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Abu Dhabi, UAEWednesday 17 October 2018

Syrian troops backed by Hizbollah attack border mountain resort

Zabadani is the last opposition-held town in the Qalamoun region, near to the capital Damascus.
Rebel fighters walk on the rubble of destroyed buildings at a former research centre that was being used as a military barracks on the western outskirts of Aleppo, after capturing the complex from government forces. Zein Al Rifai/Aleppo Media Centre/AFP Photo
Rebel fighters walk on the rubble of destroyed buildings at a former research centre that was being used as a military barracks on the western outskirts of Aleppo, after capturing the complex from government forces. Zein Al Rifai/Aleppo Media Centre/AFP Photo

DAMASCUS // Syrian troops backed by members of Lebanon’s Hizbollah group began a major offensive on Saturday – under the cover of intense airstrikes – to retake a rebel-held mountain resort.

Opposition fighters retaliated by shelling the capital Damascus, which is nearby.

It came as two coalitions of Syrian rebels battled to advance in regime-held western Aleppo, seizing an army barracks in one district, but being pushed back elsewhere.

Taking the rebel-held town of Zabadani would tighten Hizbollah’s grip on Syrian territories bordering Lebanon and would strengthen the Syrian government’s control of the Beirut-Damascus motorway. It is the last opposition-held town in the Qalamoun region.

Zabadani has been held by rebels since shortly after Syria’s crisis began in March 2011.

The shells fired by rebels into Damascus, meanwhile, struck several neighbourhoods, including the central Baghdad Street district. Another shell hit Damascus’ famous Dama Rose hotel, previously Le Meridien, near the affluent neighbourhood of Abu Rummaneh.

The shelling caused damage to the hotel, shattering some of its windows. The Syrian state news agency reported that one person was killed and two others wounded.

Hizbollah’s Al Manar television station aired footage from the battlefield in Zabadani that showed smoke billowing from much of the town as shells and missiles struck.

Al Manar said that Hizbollah’s fighters and Syrian troops were attacking from several directions and that the rebels are now isolated inside Zabadani, which is surrounded by mountains.

Syrian state television quoted an unnamed military official as saying that “terrorists suffered large losses”.

The Syrian air force conducted 15 airstrikes on Saturday morning, according to the Syrian Observatory for Human Rights, a Britain-based monitoring group. It said the attack was being conducted by Hizbollah and Syria’s elite 4th Division.

Yesterday’s offensive came after Syrian troops and Hizbollah had intensely bombarded Zabadani on Friday, with the resort subjected to more than 90 airstrikes, the Observatory said.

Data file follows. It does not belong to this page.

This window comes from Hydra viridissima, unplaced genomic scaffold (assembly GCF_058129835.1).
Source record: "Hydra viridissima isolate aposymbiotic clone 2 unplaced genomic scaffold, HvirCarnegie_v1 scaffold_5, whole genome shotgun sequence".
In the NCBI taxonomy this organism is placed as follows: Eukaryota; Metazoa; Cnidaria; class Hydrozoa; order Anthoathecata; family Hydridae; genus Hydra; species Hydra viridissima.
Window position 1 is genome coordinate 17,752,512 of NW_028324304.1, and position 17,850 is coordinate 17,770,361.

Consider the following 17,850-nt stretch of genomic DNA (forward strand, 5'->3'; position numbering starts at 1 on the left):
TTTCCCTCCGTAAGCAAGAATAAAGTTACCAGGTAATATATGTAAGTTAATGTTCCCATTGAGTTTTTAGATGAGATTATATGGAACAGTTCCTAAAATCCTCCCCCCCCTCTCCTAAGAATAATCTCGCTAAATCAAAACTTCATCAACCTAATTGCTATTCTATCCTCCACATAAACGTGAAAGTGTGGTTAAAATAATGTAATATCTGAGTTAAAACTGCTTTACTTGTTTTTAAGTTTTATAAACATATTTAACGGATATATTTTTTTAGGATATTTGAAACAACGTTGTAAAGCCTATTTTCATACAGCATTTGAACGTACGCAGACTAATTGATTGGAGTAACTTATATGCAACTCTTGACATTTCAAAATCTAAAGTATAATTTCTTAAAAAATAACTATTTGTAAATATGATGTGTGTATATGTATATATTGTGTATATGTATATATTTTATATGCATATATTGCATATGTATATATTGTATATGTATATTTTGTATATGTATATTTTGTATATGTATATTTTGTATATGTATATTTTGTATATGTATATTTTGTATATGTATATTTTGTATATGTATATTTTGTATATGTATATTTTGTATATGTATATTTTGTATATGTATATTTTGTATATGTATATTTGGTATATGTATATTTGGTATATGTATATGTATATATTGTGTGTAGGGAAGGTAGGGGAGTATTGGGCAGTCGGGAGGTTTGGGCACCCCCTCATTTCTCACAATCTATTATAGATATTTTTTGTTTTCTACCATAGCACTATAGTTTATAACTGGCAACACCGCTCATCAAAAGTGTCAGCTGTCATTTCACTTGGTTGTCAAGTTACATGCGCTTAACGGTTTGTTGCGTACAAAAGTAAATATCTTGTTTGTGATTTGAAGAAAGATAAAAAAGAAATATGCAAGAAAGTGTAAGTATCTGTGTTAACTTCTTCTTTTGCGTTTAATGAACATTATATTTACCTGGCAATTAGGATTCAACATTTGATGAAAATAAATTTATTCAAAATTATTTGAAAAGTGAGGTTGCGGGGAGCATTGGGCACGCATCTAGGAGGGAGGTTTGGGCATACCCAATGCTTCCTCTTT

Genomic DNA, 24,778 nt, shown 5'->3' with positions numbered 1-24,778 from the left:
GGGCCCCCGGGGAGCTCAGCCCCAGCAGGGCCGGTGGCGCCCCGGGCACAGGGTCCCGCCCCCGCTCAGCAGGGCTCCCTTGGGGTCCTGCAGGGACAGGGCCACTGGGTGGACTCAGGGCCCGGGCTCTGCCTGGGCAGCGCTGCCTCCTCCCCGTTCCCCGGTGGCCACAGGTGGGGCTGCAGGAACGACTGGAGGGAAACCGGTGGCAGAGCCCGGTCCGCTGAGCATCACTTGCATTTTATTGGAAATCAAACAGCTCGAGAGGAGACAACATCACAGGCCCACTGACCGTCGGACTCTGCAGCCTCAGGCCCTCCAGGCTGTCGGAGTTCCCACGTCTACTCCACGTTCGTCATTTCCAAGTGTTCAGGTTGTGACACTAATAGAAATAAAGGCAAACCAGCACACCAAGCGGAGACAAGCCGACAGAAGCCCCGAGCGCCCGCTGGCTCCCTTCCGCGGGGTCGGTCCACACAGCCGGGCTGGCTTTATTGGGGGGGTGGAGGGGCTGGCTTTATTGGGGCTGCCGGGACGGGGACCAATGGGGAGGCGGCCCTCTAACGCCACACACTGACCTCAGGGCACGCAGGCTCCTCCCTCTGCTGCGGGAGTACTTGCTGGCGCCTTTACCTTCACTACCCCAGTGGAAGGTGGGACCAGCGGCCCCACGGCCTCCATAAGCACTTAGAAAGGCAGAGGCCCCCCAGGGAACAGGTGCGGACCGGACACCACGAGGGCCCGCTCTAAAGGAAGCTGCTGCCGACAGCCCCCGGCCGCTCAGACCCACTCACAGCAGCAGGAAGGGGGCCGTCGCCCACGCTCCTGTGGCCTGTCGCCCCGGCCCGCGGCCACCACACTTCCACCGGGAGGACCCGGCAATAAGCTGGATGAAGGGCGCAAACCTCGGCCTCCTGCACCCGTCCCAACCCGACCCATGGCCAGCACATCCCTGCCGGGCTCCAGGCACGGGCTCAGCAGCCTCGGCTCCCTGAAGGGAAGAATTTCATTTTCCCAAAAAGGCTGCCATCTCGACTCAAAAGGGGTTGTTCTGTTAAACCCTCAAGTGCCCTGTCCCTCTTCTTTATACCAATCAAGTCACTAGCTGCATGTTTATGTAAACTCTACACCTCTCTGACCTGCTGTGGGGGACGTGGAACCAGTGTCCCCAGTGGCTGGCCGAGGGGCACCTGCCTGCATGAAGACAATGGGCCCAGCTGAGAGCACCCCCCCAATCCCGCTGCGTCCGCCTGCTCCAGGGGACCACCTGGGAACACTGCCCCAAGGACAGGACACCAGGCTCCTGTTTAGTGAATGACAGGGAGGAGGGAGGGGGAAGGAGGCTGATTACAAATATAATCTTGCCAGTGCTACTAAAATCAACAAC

In Aleppo, heavy clashes were taking place in several parts of Aleppo’s western side, the Observatory said, after two rebel alliances launched offensives on the northern city earlier this week.

The fighting in Aleppo is some of the fiercest since the Syrian conflict arrived to the former economic powerhouse in mid-2012.

On Friday, fighters from the Conquest of Aleppo alliance – made up of mostly moderate forces – captured a former research centre being used as a military barracks, the Observatory said.

“This is a significant strategic step in terms of the battle that has been going on in Aleppo in the past two years,” Observatory director Rami Abdel Rahman said, adding that it opened up lines of attack against several nearby regime-held districts.

A video posted online showed the capture, with fighters from one of the groups firing in the air, the three-starred flag of the Syrian uprising behind them.

The Observatory said that government forces had tried unsuccessfully to recapture the facility overnight and launched air raids against it on Saturday, prompting the rebels to partially evacuate.

A second rebel grouping, Ansar Al Sharia – which is dominated by more militant forces, including Al Qaeda’s Syrian affiliate, Jabhat Al Nusra — launched an assault against several government-held districts of the city on Thursday.

The coalition initially made progress, but was pushed back by government forces on Friday night, the Observatory said.

The monitoring group said regime war planes had carried out some 40 air strikes, and that at least 29 Ansar Al Sharia fighters were killed on Friday.

There was no immediate toll for regime forces.

Also on Saturday, the Observatory reported that 31 fighters from Al Qaeda’s Syrian affiliate, Jabhat Al Nusra, had been killed in a bombing inside a mosque a day before. Five commanders were killed, it said.

Activists said that the attack on Salem Mosque in the northwestern town of Ariha occurred shortly after sunset when scores of Al Nusra members had gathered to break their fast.

Syria-based activist Ahmad Al Ahmad, meanwhile, said that 15 Al Nusra fighters were killed and more than 30 wounded. He said that Al Nusra’s commander in the province of Idlib, Abu Abdullah Al Tunisi, was either wounded or killed in the blast.

The differences in casualty estimates could not be immediately explained as the area had been cordoned off by the extremist group. No one claimed responsibility for the attack.

Ariha was a government stronghold until it was captured by Al Nusra and its allies in May.

Meanwhile, ISIL released a video on Saturday showing 25 Syrian government soldiers being executed by teenagers in the ancient amphitheatre in the city of Palmyra.

The execution happened shortly after the group captured the city on May 21, with the video showing the soldiers being shot dead on the amphitheatre’s stage in front of ISIL’s black and white flag.

* Associated Press and Agence France-Presse